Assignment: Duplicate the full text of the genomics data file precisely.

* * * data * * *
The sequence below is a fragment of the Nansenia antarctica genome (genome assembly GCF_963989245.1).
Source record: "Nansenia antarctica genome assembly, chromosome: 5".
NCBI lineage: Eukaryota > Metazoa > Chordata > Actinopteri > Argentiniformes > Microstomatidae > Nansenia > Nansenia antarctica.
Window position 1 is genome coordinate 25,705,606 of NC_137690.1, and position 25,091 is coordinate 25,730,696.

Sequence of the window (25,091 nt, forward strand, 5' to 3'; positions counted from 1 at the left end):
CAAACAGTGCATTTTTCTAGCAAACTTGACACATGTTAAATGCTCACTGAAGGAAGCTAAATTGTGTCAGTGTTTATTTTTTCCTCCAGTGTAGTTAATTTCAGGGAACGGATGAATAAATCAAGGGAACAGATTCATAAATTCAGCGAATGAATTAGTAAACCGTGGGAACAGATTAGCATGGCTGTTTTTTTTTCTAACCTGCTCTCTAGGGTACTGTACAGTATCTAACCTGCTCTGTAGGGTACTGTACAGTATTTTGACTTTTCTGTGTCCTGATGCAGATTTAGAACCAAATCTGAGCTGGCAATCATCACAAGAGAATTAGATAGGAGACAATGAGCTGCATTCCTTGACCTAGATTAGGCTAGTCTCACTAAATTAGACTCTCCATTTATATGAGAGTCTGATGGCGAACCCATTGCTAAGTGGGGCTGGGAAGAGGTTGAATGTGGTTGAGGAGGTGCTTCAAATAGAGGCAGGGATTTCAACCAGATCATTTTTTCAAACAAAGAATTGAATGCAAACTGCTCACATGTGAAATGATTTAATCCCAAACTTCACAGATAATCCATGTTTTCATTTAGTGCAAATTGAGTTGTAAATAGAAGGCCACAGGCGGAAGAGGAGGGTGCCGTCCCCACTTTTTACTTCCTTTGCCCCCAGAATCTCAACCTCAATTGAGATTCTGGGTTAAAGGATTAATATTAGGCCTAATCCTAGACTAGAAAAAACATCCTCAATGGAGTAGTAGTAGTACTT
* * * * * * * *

The sequence below is a fragment of the Nansenia antarctica genome (genome assembly GCF_963989245.1).
Source record: "Nansenia antarctica genome assembly, chromosome: 5".
NCBI lineage: Eukaryota > Metazoa > Chordata > Actinopteri > Argentiniformes > Microstomatidae > Nansenia > Nansenia antarctica.
Window position 1 is genome coordinate 25,705,606 of NC_137690.1, and position 25,091 is coordinate 25,730,696.

Sequence of the window (25,091 nt, forward strand, 5' to 3'; positions counted from 1 at the left end):
CAAACAGTGCATTTTTCTAGCAAACTTGACACATGTTAAATGCTCACTGAAGGAAGCTAAATTGTGTCAGTGTTTATTTTTTCCTCCAGTGTAGTTAATTTCAGGGAACGGATGAATAAATCAAGGGAACAGATTCATAAATTCAGCGAATGAATTAGTAAACCGTGGGAACAGATTAGCATGGCTGTTTTTTTTTCTAACCTGCTCTCTAGGGTACTGTACAGTATCTAACCTGCTCTGTAGGGTACTGTACAGTATTTTGACTTTTCTGTGTCCTGATGCAGATTTAGAACCAAATCTGAGCTGGCAATCATCACAAGAGAATTAGATAGGAGACAATGAGCTGCATTCCTTGACCTAGATTAGGCTAGTCTCACTAAATTAGACTCTCCATTTATATGAGAGTCTGATGGCGAACCCATTGCTAAGTGGGGCTGGGAAGAGGTTGAATGTGGTTGAGGAGGTGCTTCAAATAGAGGCAGGGATTTCAACCAGATCATTTTTTCAAACAAAGAATTGAATGCAAACTGCTCACATGTGAAATGATTTAATCCCAAACTTCACAGATAATCCATGTTTTCATTTAGTGCAAATTGAGTTGTAAATAGAAGGCCACAGGCGGAAGAGGAGGGTGCCGTCCCCACTTTTTACTTCCTTTGCCCCCAGAATCTCAACCTCAATTGAGATTCTGGGTTAAAGGATTAATATTAGGCCTAATCCTAGACTAGAAAAAACATCCTCAATGGAGTAGTAGTAGTACTT